Monthly Archives: May 2017

Don’t Thank Me

Today is Memorial Day, the unofficial first day of summer. A day of great celebration across our country. There will be barbeques and picnics, hours by the lake, or tanning by the pool. Time spent with family and friends.

It’s also a time of remembrance for all those who have sacrificed so much for our freedom. A day when we honor our fallen heroes, those men and women who gave their lives so that we may live in the greatest country on earth.

As many of you may know, I’m a veteran. Once a long time ago, I raised my right hand and swore to protect and defend this country against all enemies foreign and domestic. It’s an oath that never expires and a promise I’ll carry to my grave.

And yet, my time in the Army was as uneventful as it’s possible to be. I never saw combat. I was never deployed to a hostile area. I never faced the nightmares that often come after impossibly stressful decisions are made in a split second of chaos.

I am a very average peacetime veteran who served my time and got out to go onto other things. There are millions of us all across this country. We’re the ones who put on the uniform for a few years and then went on with our lives.

I’m very proud that I made the choice to serve. I learned a lot of difficult lessons. I gained a new confidence I never would have found without the Army. I got to travel to Europe and see places I may never have visited.

But I’m no hero.

I’m just your typical, average one term Vet.

I understand the desire to show appreciation for those who served and I accept those sentiments when they’re offered. But I do so on behalf of my brothers and sisters who gave so much more than I did. I do so for the Seamen who were lost in Pearl Harbor and for the soldiers who never returned from Normandy Beach. I remember those who came back from Iraq draped under a flag covered coffin. I remember the soldiers like my father-in-law who served four tours in Nam.

Those are the people I thank for my freedom. They’re the real heroes who deserve our honor.

So while I appreciate the sentiment behind the gesture, on this Memorial Day, stop and say a quick prayer for those souls we lost along the way. And thank God that they were there for all of us.

But don’t thank me because I stand in awe of those great men and women too.

I hope everyone has a wonderful Memorial Day filled will good health, beautiful weather, family, and friends. And let’s not forget those who gave everything so that we all might enjoy another day of freedom.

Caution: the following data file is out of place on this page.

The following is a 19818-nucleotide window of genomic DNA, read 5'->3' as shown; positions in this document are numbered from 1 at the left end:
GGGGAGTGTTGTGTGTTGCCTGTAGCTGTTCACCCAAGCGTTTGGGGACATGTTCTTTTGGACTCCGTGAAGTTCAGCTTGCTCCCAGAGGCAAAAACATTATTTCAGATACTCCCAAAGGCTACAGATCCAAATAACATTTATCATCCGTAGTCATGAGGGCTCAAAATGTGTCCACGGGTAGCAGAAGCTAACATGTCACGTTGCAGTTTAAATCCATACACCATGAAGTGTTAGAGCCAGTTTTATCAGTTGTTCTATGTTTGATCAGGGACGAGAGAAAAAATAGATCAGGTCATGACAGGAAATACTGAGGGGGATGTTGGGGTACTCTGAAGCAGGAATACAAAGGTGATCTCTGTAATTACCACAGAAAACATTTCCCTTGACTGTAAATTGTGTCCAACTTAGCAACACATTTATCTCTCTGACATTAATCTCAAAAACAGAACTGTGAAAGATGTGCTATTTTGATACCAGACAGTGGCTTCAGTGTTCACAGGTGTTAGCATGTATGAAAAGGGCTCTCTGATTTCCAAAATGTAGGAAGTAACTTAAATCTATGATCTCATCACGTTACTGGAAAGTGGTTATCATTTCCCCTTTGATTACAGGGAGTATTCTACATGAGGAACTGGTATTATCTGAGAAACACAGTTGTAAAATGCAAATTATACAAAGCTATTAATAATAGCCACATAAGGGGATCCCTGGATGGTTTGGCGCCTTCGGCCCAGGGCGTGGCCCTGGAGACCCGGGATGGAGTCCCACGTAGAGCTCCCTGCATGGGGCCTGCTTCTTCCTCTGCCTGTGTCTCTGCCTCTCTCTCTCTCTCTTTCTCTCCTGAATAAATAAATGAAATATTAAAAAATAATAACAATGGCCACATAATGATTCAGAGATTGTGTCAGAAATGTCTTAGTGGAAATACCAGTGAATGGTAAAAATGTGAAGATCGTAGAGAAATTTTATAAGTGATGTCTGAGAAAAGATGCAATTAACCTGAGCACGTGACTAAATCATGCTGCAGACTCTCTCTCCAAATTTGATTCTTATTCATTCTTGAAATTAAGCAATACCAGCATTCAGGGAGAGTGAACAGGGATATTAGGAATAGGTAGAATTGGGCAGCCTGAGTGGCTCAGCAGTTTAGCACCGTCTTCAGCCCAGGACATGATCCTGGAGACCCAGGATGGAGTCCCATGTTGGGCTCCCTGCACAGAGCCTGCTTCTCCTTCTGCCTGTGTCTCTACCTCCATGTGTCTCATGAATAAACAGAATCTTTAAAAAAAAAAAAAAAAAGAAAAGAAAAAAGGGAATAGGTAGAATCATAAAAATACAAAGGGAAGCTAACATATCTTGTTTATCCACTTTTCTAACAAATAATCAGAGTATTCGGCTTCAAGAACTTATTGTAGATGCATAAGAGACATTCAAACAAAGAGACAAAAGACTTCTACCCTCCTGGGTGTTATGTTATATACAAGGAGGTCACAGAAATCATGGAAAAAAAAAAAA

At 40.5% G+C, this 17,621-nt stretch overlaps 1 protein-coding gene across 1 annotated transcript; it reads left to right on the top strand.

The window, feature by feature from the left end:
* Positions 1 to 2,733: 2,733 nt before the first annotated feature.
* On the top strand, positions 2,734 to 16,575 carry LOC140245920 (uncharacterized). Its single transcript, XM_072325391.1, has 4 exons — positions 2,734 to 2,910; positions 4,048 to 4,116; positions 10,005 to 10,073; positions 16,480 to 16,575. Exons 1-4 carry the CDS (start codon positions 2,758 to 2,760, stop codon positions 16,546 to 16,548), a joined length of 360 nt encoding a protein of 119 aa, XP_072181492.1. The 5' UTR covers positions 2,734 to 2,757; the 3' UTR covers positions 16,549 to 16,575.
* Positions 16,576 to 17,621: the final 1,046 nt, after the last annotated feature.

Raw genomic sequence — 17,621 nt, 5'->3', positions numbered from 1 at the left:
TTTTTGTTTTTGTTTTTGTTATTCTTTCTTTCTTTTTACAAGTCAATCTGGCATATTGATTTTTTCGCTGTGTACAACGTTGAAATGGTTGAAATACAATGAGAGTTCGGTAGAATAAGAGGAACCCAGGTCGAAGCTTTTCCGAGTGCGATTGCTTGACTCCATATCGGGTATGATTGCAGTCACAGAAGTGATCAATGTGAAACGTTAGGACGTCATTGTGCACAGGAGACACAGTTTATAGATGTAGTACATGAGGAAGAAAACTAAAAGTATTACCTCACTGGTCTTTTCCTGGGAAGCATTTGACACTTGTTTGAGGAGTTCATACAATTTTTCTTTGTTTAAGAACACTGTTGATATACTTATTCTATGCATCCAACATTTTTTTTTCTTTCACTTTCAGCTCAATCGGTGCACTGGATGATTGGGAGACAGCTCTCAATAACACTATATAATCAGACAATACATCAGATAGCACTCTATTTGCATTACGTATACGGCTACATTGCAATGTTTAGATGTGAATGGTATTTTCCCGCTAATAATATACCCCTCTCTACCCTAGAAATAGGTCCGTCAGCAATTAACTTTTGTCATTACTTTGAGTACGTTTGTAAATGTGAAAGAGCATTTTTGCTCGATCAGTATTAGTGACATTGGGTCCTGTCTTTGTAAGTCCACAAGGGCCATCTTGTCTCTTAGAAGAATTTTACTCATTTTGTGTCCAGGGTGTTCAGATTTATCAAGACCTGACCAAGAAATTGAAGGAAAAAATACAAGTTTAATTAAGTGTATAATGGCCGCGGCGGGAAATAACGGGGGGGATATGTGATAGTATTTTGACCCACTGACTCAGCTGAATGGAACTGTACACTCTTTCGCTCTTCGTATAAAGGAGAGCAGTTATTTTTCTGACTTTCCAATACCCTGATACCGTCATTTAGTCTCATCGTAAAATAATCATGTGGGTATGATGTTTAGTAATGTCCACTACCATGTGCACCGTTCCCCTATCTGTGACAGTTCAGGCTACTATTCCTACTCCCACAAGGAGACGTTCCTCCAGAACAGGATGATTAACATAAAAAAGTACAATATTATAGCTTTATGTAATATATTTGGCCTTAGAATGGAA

God Bless you all and God Bless America!

Andrea Patten Wants You to Love Your Inner Critic

Author Andrea Patten

Like many of us, Andrea Patten has been writing books — at least imaginary ones — since she could first hold a crayon. A favorite place to play was her grandmother’s desk with its endless supply of scrap paper from Gram’s classroom projects. “I’d spend hours on my stories, adding colorful covers and carefully stapling each masterpiece together. I loved writing “by Andrea Patten” in my best version of fancy handwriting on those covers.”

So, of course, one of the places her writer’s journey frequently took her was to ghostwriting. So much for the byline, huh?

“I worked for several people whose vision was far more inspiring than their ability to share it. I’m not sure how it happened the first time, but it was never uncommon for my immediate supervisor or her boss to stop by my desk and ask me to “have a look” at a speech, an article, a letter, or a memo before sharing with a wider audience.”

But those experiences helped her learn to write in different styles and voices: a CEO’s speech to motivate the staff required different writing chops than persuading legislators to provide funds for homeless teens.

“I wrote curricula and reports, financial disclosures and direct mail pieces… Brochures, classified ads, grant applications, staff bios, and company histories. It was excellent training and helped me appreciate the impact good writing can have,” says Patten.

Eventually, Andrea started to discover her voice as a writer. It’s honest, straightforward, and often funny.

“I worked in human services for a long time and wanted to continue to help people. I realized that part of that might come from sharing some of the fascinating ideas I’d picked up along the way. What Kids Need to Succeed is a book I wrote for parents, but it includes wisdom from the business world: when setting goals and making plans, start with the desired outcome in mind. Part of that book’s purpose was to help parents stop getting discouraged with day-to-day challenges and think about the bigger picture: raising future adults.”

Her latest release has similar roots. “Everybody talks about the Inner Critic, but most of the available advice doesn’t work. You can try to ignore “that voice” until you’re blue in the face but that’s not enough: the name of the game is to get it on your side… to make it an ally. You can learn to use its’ energy to your advantage.”

And, to anyone who has struggled with an Inner Critic (or Inner Editor or Inner Bully) this is very good news, indeed.

Here’s an excerpt from The Inner Critic Advantage: Making Peace With the Noise in Your Head by Andrea Patten

“A few million years ago, when the inner alarm bell sounded, all stress was short-lived: prehistoric primates either responded and escaped or became part of the predator’s buffet. Period. Either way, intense stress did not last long.

Modern stress is different. It’s cumulative — and from the lizard brain’s point of view — relentless. From the jarring sound of the alarm to the gloom and doom news report that accompanies morning coffee, there’s no break. Commuting. Car horns. Caffeine. Kardashians. And that’s even before you get to work.

Most of us don’t pay attention to regular, vanilla stress. It gets stuffed because we think we should be able to handle it. We tamp it down or ignore it and assume we should be able to just power through.